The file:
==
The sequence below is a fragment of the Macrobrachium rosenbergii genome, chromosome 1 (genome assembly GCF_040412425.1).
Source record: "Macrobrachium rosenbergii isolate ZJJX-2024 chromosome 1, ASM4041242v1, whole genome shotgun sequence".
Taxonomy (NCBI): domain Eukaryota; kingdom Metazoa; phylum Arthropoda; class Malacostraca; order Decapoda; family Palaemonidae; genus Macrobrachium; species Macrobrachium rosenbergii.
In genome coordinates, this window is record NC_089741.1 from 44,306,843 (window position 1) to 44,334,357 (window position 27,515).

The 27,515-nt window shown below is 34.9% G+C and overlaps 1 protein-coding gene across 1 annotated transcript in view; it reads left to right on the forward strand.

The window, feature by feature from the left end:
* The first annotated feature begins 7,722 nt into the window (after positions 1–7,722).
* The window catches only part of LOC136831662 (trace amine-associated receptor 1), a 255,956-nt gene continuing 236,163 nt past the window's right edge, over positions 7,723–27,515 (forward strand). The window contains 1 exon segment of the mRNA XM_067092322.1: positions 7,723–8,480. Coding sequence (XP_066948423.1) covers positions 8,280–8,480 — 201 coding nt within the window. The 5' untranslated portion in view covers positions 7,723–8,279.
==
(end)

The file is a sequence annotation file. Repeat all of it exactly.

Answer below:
The sequence below is a fragment of the Macrobrachium rosenbergii genome, chromosome 1 (genome assembly GCF_040412425.1).
Source record: "Macrobrachium rosenbergii isolate ZJJX-2024 chromosome 1, ASM4041242v1, whole genome shotgun sequence".
Taxonomy (NCBI): domain Eukaryota; kingdom Metazoa; phylum Arthropoda; class Malacostraca; order Decapoda; family Palaemonidae; genus Macrobrachium; species Macrobrachium rosenbergii.
In genome coordinates, this window is record NC_089741.1 from 44,306,843 (window position 1) to 44,334,357 (window position 27,515).

The 27,515-nt window shown below is 34.9% G+C and overlaps 1 protein-coding gene across 1 annotated transcript in view; it reads left to right on the forward strand.

The window, feature by feature from the left end:
* The first annotated feature begins 7,722 nt into the window (after positions 1–7,722).
* The window catches only part of LOC136831662 (trace amine-associated receptor 1), a 255,956-nt gene continuing 236,163 nt past the window's right edge, over positions 7,723–27,515 (forward strand). The window contains 1 exon segment of the mRNA XM_067092322.1: positions 7,723–8,480. Coding sequence (XP_066948423.1) covers positions 8,280–8,480 — 201 coding nt within the window. The 5' untranslated portion in view covers positions 7,723–8,279.